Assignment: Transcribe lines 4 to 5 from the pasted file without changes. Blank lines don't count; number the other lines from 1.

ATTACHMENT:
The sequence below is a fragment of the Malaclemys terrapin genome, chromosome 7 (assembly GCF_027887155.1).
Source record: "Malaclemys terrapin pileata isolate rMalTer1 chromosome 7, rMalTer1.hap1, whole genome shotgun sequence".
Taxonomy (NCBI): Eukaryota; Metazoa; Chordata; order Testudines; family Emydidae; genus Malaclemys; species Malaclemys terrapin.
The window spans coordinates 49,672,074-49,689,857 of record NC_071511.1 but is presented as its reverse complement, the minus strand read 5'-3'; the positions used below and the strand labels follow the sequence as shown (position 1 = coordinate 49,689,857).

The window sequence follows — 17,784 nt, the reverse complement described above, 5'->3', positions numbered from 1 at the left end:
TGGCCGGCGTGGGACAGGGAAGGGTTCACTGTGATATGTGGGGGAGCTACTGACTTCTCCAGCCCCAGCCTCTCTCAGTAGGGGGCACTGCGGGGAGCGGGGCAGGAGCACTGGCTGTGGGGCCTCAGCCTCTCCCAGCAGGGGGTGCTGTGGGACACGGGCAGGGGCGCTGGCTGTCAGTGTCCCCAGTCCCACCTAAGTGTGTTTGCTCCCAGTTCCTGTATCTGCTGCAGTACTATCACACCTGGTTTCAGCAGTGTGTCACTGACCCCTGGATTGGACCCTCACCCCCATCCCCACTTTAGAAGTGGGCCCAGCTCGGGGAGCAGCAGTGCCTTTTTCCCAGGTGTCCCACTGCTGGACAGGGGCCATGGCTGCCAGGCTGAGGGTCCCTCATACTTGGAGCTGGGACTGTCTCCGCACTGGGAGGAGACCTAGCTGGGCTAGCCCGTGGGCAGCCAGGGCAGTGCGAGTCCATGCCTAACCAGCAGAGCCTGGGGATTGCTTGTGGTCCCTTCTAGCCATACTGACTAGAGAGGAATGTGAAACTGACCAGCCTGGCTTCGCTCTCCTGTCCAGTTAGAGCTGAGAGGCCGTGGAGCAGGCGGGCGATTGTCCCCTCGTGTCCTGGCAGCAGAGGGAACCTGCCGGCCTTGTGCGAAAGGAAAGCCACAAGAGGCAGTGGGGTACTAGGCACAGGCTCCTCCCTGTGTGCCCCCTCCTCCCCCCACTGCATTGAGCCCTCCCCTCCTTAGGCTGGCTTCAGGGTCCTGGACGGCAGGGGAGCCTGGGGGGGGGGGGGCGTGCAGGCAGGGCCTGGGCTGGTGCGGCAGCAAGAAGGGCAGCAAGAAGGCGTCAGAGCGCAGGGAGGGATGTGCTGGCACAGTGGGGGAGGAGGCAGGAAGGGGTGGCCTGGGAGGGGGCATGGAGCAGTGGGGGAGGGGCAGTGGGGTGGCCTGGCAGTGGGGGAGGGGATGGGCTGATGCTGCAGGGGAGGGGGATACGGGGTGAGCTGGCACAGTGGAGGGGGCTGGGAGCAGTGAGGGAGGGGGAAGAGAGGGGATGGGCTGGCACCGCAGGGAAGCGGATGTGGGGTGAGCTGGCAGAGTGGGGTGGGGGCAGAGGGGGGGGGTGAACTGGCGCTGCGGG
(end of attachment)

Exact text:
The window spans coordinates 49,672,074-49,689,857 of record NC_071511.1 but is presented as its reverse complement, the minus strand read 5'-3'; the positions used below and the strand labels follow the sequence as shown (position 1 = coordinate 49,689,857).

The window sequence follows — 17,784 nt, the reverse complement described above, 5'->3', positions numbered from 1 at the left end: